Jan 17, 2024 - Politics

Democrats try a new approach to boosting affordable housing in Colorado

Illustration of a row of condo buildings with one wall rising up into the sky and forming an upward pointing arrow

Illustration: Annelise Capossela/Axios

The mantra at the state Capitol this year: If we build it, housing will come.

Driving the news: Gov. Jared Polis and the Democratic-majority Legislature hope to build an environment where it's easier to boost the state's affordable housing supply to meet the current demand that is driving up home prices.

  • The recipe features financial incentives and fewer regulations for builders, rather than strict mandates on local communities.

Why it matters: The discussions during this legislative session represent a significant shift in the approach to addressing the state's housing crisis after a failed effort last year.

State of play: The revived effort, outlined by Polis in his recent State of the State address, includes a package of bills with five main tenets:

  1. Remove most local restrictions on building accessory dwelling units in populous areas, to create smaller, more affordable options.
  2. End occupancy limits to help renters defray costs.
  3. Allow seniors to maintain their housing tax break when they move, allowing them to downsize.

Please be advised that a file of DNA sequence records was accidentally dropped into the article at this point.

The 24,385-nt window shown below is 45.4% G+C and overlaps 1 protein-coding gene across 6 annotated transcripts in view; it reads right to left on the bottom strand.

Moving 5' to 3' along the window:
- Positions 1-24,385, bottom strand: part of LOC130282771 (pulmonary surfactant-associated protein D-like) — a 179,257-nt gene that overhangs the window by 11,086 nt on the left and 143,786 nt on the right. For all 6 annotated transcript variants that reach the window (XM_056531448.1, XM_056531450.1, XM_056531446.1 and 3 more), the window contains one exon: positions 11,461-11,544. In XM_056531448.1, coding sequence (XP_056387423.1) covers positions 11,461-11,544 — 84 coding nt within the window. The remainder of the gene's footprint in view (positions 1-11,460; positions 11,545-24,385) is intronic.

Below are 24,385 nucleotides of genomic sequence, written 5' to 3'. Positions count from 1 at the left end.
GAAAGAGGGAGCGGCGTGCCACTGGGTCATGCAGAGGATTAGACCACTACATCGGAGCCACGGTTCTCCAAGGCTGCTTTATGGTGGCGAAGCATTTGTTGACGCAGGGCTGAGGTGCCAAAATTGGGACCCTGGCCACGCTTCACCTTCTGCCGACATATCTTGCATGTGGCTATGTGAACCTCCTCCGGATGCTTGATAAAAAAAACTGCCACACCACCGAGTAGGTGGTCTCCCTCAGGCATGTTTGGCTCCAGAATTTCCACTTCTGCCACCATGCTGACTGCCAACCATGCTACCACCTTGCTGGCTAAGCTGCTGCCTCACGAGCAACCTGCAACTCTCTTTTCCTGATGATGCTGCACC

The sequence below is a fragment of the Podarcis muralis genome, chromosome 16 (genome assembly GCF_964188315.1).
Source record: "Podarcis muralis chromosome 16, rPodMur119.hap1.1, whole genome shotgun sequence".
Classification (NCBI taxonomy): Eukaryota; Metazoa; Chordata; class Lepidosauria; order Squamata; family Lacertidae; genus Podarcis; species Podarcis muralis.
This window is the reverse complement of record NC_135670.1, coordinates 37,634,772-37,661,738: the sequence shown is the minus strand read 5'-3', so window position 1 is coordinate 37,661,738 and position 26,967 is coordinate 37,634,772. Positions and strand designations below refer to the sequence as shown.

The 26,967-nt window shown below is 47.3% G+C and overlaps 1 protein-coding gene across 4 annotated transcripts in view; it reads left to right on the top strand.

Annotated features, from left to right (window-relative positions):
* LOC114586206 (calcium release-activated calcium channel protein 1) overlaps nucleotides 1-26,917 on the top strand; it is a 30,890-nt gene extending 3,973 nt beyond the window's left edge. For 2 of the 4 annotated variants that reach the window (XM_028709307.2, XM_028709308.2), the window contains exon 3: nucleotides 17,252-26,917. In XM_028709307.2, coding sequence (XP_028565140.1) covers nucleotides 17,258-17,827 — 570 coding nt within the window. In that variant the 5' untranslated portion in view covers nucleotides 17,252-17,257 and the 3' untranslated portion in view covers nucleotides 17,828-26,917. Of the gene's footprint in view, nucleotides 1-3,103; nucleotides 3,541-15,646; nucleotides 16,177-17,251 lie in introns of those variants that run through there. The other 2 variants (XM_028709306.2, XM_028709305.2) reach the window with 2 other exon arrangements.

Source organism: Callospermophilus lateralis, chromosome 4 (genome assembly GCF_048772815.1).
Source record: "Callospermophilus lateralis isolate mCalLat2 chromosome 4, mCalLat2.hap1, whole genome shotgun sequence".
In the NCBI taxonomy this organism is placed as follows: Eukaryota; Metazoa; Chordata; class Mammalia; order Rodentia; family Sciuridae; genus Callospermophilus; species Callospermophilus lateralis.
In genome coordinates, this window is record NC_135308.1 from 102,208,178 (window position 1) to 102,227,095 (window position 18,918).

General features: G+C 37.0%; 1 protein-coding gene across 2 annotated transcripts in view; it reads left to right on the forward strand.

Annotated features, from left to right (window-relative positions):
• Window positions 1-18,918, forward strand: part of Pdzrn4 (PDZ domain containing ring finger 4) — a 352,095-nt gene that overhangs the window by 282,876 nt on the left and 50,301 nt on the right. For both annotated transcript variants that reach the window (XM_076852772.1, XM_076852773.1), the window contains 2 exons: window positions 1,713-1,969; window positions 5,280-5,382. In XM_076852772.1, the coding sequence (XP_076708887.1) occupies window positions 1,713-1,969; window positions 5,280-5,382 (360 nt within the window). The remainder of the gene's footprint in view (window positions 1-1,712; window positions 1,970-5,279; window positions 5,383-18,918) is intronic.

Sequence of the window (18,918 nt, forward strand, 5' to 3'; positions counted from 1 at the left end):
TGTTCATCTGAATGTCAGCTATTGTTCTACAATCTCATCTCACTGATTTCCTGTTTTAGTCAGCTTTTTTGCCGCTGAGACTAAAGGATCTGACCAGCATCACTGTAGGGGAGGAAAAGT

4. Eliminate regulations, such as parking space requirements, construction liability for condos and financing obstacles.
  5. Provide tax credits for high-density housing near transit hubs.

What they're saying: "In our state, there is a sense of hopelessness and despair around housing that's on par, in some ways, with how people feel about the divisiveness of our national politics," Polis said in his speech.

The intrigue: The governor's strategy sounded different a year ago, when he used the annual address to blame local restrictions on housing for driving costs and called for a statewide solution.

  • The one-size-fits-all approach is not as strong this year, as lawmakers allow exceptions to limit the impact of new policies and discard a controversial idea for higher-density housing in single-family neighborhoods.

Of note: "We have tried to make sure that there are lots of ways that local governments can have a say in what gets built," state Rep. Judy Amabile told the Denver Post. "And so we've tried to have a lot of local control and just a little bit of state mandate."

What to watch: The 2023 housing bill failed in the Senate, but before the session, new Majority Leader Robert Rodriguez (D-Denver) shuffled two key committees to make it easier for liberal housing bills to pass this year.

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